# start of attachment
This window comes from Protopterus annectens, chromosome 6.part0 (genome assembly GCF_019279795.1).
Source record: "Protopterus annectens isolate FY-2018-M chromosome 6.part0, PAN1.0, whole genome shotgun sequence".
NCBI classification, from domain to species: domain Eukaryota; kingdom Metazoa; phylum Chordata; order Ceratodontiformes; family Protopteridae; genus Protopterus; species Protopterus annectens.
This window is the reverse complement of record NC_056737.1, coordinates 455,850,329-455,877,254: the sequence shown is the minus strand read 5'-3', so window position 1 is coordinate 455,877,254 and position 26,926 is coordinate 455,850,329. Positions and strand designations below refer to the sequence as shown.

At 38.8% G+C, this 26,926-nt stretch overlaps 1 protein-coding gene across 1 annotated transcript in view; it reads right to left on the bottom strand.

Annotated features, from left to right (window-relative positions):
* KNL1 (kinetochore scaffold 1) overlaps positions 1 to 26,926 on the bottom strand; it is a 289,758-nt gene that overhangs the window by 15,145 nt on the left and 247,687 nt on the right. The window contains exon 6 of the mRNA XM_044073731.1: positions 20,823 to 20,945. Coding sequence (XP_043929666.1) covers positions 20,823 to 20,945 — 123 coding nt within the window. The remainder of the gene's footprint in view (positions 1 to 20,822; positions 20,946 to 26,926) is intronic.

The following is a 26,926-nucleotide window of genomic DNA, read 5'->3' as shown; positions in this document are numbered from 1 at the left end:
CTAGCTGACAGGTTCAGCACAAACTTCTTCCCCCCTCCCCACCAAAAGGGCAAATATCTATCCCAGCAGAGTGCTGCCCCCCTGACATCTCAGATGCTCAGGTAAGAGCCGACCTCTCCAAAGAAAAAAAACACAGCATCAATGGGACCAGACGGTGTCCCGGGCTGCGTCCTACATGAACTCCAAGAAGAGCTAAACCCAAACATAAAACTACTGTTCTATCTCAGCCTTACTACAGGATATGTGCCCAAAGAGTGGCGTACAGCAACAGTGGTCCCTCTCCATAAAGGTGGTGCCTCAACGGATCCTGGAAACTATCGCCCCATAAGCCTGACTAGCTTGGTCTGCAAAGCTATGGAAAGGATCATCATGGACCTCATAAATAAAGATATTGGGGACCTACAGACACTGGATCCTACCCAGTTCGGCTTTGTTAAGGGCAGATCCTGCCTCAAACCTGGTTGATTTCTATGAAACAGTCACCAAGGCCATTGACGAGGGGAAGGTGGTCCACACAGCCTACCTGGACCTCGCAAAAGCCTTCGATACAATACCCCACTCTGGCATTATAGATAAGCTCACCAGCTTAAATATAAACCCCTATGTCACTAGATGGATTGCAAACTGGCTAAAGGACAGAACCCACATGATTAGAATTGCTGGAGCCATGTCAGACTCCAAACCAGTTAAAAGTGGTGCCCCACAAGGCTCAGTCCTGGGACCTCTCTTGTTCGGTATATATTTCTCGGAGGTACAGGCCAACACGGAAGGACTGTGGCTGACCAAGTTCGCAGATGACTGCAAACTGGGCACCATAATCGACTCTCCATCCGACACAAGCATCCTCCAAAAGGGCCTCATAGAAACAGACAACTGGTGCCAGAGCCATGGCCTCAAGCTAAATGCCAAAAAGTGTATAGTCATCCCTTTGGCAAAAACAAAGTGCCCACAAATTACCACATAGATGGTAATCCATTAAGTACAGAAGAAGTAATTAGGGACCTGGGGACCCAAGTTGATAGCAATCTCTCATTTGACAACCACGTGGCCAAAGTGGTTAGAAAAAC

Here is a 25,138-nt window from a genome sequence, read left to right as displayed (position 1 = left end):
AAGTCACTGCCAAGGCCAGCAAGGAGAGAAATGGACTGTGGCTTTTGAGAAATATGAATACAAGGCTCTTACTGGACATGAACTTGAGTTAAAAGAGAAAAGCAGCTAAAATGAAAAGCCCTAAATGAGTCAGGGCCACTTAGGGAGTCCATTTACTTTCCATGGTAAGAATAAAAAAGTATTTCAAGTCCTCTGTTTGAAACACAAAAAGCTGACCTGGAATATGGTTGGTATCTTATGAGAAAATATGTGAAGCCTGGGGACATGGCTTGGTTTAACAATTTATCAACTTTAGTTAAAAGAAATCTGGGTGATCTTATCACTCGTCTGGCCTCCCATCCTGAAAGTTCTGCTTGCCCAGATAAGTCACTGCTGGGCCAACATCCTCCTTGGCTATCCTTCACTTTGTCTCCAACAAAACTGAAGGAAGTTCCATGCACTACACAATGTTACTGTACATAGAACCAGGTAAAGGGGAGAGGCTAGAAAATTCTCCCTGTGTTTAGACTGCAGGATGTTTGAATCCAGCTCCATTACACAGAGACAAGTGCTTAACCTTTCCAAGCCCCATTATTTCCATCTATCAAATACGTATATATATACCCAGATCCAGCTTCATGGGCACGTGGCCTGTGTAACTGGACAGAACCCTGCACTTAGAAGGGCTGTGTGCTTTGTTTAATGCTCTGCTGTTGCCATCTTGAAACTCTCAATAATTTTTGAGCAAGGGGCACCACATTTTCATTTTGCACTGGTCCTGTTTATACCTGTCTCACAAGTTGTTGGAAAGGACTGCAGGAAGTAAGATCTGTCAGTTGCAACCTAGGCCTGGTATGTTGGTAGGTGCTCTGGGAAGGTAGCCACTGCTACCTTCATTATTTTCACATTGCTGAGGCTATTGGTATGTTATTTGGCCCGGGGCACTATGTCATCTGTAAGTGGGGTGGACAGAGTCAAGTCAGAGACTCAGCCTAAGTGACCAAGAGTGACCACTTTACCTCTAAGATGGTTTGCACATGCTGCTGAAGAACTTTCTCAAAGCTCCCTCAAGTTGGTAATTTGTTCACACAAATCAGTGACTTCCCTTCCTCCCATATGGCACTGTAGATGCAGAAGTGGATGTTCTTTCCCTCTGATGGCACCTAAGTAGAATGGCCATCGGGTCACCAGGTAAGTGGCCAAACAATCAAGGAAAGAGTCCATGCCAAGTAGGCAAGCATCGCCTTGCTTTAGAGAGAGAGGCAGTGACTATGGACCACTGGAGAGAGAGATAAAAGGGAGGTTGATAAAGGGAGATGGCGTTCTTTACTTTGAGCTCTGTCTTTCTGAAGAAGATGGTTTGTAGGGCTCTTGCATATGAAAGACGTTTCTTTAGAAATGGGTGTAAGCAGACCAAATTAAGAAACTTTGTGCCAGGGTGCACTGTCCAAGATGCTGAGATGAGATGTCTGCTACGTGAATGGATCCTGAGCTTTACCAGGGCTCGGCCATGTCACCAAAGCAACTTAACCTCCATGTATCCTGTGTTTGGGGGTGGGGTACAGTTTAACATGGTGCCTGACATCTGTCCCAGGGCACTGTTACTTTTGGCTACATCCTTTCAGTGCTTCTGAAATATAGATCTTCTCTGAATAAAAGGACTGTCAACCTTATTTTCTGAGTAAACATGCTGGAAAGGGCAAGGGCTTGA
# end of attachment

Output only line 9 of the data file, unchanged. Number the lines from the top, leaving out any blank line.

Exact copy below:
CTAGCTGACAGGTTCAGCACAAACTTCTTCCCCCCTCCCCACCAAAAGGGCAAATATCTATCCCAGCAGAGTGCTGCCCCCCTGACATCTCAGATGCTCAGGTAAGAGCCGACCTCTCCAAAGAAAAAAAACACAGCATCAATGGGACCAGACGGTGTCCCGGGCTGCGTCCTACATGAACTCCAAGAAGAGCTAAACCCAAACATAAAACTACTGTTCTATCTCAGCCTTACTACAGGATATGTGCCCAAAGAGTGGCGTACAGCAACAGTGGTCCCTCTCCATAAAGGTGGTGCCTCAACGGATCCTGGAAACTATCGCCCCATAAGCCTGACTAGCTTGGTCTGCAAAGCTATGGAAAGGATCATCATGGACCTCATAAATAAAGATATTGGGGACCTACAGACACTGGATCCTACCCAGTTCGGCTTTGTTAAGGGCAGATCCTGCCTCAAACCTGGTTGATTTCTATGAAACAGTCACCAAGGCCATTGACGAGGGGAAGGTGGTCCACACAGCCTACCTGGACCTCGCAAAAGCCTTCGATACAATACCCCACTCTGGCATTATAGATAAGCTCACCAGCTTAAATATAAACCCCTATGTCACTAGATGGATTGCAAACTGGCTAAAGGACAGAACCCACATGATTAGAATTGCTGGAGCCATGTCAGACTCCAAACCAGTTAAAAGTGGTGCCCCACAAGGCTCAGTCCTGGGACCTCTCTTGTTCGGTATATATTTCTCGGAGGTACAGGCCAACACGGAAGGACTGTGGCTGACCAAGTTCGCAGATGACTGCAAACTGGGCACCATAATCGACTCTCCATCCGACACAAGCATCCTCCAAAAGGGCCTCATAGAAACAGACAACTGGTGCCAGAGCCATGGCCTCAAGCTAAATGCCAAAAAGTGTATAGTCATCCCTTTGGCAAAAACAAAGTGCCCACAAATTACCACATAGATGGTAATCCATTAAGTACAGAAGAAGTAATTAGGGACCTGGGGACCCAAGTTGATAGCAATCTCTCATTTGACAACCACGTGGCCAAAGTGGTTAGAAAAAC